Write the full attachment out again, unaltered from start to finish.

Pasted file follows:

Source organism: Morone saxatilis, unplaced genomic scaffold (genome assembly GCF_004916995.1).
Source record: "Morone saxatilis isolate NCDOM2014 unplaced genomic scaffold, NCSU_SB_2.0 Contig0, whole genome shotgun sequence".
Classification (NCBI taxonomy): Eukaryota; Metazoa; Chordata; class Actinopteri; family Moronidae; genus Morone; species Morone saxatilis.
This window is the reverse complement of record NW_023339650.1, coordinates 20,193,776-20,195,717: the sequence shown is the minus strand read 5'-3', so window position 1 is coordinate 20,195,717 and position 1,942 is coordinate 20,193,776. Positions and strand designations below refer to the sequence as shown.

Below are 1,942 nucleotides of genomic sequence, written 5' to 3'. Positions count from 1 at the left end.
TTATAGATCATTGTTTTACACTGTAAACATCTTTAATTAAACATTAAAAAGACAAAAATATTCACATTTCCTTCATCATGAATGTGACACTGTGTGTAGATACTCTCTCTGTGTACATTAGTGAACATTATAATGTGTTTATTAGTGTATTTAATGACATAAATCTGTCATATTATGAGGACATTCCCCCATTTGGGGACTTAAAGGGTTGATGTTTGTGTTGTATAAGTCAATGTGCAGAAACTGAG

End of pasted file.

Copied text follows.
Source organism: Morone saxatilis, unplaced genomic scaffold (genome assembly GCF_004916995.1).
Source record: "Morone saxatilis isolate NCDOM2014 unplaced genomic scaffold, NCSU_SB_2.0 Contig0, whole genome shotgun sequence".
Classification (NCBI taxonomy): Eukaryota; Metazoa; Chordata; class Actinopteri; family Moronidae; genus Morone; species Morone saxatilis.
This window is the reverse complement of record NW_023339650.1, coordinates 20,193,776-20,195,717: the sequence shown is the minus strand read 5'-3', so window position 1 is coordinate 20,195,717 and position 1,942 is coordinate 20,193,776. Positions and strand designations below refer to the sequence as shown.

Below are 1,942 nucleotides of genomic sequence, written 5' to 3'. Positions count from 1 at the left end.
TTATAGATCATTGTTTTACACTGTAAACATCTTTAATTAAACATTAAAAAGACAAAAATATTCACATTTCCTTCATCATGAATGTGACACTGTGTGTAGATACTCTCTCTGTGTACATTAGTGAACATTATAATGTGTTTATTAGTGTATTTAATGACATAAATCTGTCATATTATGAGGACATTCCCCCATTTGGGGACTTAAAGGGTTGATGTTTGTGTTGTATAAGTCAATGTGCAGAAACTGAG